''The Skill Tree'' lists the skills and example sentences for the fourteen types of skills you're about to learn on Glossika.
When you've completed the sequence of specific sentences, the icon of the skill tree will turn from gray to different colors. Simply click the icon, and you'll get more details about the skill you've learned with.
In this skill, you'll learn how to talk about states (adjectives), being something (predicates), and expressing other acts of speech and thought. Examples:
I am/feel good.
The book is heavy.
I speak English.
I am a teacher.
I am at school.
In this skill, you'll learn how to say that something exists and to show possession. Examples:
there's a tree / there was a tree
there are trees / there were trees
He has a car.
He has a sister.
A car has four wheels.
This skill covers how to discuss movement to or from a location.
I ride a bus to work.
He's walking home from class.
An athlete runs toward the finish line.
This skill includes a large number of verbs that change the state of an object. Causative verbs also act upon or request other people to do (or become) something.
Close the door, please. --> causes the door to become closed
Increase the volume. --> causes the volume to increase
Buy this! --> causes money to be spent
This skill includes verbs of motion and other actions.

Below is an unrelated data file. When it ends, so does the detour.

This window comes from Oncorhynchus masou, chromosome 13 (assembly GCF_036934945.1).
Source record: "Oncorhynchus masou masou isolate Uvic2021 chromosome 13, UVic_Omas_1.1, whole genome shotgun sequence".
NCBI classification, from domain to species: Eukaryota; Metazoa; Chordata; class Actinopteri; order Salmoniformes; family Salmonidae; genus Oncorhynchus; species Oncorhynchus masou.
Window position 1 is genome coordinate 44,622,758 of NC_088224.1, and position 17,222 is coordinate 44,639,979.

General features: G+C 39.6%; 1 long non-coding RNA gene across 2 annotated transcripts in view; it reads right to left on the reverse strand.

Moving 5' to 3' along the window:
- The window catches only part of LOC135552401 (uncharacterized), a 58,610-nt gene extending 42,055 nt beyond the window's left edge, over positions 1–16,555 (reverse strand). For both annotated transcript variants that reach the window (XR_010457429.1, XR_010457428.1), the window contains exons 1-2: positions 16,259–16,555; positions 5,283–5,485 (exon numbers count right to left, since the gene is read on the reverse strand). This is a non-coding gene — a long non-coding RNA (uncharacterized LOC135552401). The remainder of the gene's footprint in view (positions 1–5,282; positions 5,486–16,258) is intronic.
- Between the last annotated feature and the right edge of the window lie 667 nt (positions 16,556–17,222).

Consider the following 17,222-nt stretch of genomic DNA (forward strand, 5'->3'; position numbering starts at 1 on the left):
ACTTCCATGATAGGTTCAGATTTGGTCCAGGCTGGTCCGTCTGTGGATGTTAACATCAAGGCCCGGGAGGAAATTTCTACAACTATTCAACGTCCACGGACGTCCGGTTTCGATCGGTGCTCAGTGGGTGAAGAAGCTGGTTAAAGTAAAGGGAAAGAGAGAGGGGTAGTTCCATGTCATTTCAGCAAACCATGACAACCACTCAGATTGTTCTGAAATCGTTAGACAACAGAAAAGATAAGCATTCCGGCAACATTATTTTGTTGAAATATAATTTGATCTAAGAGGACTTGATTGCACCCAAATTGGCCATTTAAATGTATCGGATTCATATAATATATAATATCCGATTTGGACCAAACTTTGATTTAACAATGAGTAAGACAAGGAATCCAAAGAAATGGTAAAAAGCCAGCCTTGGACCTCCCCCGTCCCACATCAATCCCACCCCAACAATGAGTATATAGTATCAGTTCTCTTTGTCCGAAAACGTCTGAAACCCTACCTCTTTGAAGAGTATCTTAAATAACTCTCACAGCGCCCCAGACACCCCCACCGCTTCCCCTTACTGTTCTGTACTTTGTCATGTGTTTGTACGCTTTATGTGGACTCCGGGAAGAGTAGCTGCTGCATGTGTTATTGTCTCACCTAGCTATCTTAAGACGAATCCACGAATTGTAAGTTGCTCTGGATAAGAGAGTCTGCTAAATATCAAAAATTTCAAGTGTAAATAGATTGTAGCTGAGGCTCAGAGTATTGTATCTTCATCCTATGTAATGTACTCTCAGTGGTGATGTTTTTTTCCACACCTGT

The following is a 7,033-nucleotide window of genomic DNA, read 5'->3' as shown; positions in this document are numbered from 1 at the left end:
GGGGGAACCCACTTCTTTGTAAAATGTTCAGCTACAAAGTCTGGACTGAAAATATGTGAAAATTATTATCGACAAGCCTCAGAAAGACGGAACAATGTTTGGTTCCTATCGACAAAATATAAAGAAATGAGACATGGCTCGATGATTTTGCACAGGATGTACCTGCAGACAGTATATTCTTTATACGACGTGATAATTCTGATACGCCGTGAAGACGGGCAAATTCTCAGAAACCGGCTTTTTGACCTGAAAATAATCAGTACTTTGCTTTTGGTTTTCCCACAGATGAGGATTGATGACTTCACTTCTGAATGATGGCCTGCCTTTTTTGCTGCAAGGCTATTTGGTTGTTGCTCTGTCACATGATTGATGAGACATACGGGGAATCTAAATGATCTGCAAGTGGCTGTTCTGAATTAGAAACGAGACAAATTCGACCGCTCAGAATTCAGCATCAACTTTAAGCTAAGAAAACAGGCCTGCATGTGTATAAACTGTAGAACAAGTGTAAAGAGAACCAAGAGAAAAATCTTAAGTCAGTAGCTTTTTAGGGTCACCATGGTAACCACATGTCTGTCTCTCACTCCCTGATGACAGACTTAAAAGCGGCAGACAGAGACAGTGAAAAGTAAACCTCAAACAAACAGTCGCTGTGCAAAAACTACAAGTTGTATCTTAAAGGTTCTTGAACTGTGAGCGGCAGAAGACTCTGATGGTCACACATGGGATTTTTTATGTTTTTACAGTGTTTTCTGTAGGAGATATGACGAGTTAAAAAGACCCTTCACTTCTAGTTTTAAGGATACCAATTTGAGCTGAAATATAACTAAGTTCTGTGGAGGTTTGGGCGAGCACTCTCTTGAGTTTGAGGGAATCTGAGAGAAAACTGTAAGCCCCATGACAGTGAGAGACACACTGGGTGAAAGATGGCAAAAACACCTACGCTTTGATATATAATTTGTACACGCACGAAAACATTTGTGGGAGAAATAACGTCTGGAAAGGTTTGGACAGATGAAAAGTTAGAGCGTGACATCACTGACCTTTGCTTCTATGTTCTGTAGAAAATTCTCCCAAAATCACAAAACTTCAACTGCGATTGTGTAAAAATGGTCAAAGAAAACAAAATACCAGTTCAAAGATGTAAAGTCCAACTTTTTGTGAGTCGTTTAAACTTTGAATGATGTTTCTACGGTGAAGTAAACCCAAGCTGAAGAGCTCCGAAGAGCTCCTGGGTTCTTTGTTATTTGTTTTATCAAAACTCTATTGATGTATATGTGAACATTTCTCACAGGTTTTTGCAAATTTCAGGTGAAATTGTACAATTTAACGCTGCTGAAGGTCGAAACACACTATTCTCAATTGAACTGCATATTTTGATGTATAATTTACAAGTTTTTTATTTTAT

I kicked a ball.
I eat an apple every day.
This skill covers how to discuss quantities and amounts.
There are five books on the table.
The book costs fifty dollars.
That's a lot of money to spend on a fork.
Now let's take everything you've learned so far and practice how to say them in the negative!
don't/doesn't do (verb negation)
never do (adverb negation)
do nothing (object negation)
With this skill, you'll learn to use the potential mood to discuss whether something is possible and/or likely to occur. You'll learn phrases like:
I can/will do
I could/should/would do
I may/must/might do
I need/have/supposed to do
Here, you'll learn to communicate more nuanced notions of time and to compare the time between events. You'll learn phrases like:
about to do
With this skill, you'll add additional arguments to verbs — potentially whole clauses. Arguments help to flesh out the meaning of a verb in particular sentence and include things like subjects (who does an action), direct objects (what receives the verbs action), and indirect objects (to or for whom an action is done.)
help somebody to X
give X to somebody
He and I often go running together.
We see/meet each other.
In this skill, you'll learn to communicate more nuanced causative ideas, such as attempts to do/avoid doing something.
try/fail to do
succeed at doing
make/have somebody do something
In this skill, you'll learn to express more nuances of time, such as communicating that you've had an experience or clarifying the starting and stopping points of an action.
do one thing after/before another
do something again and again
do something while doing something else
be doing something X when something Y happened
to have done something before
In this skill, you'll learn various nuances of evidentiality:
It was supposed to have happened.
It seems to have happened.
It must have happened
Many actions are done for a reason, or perhaps in spite of one. You'll learn about that sort of stuff here. These generally tend to be longer sentences, and include things like:
whether or not something happened
the reason why something happened
because something happened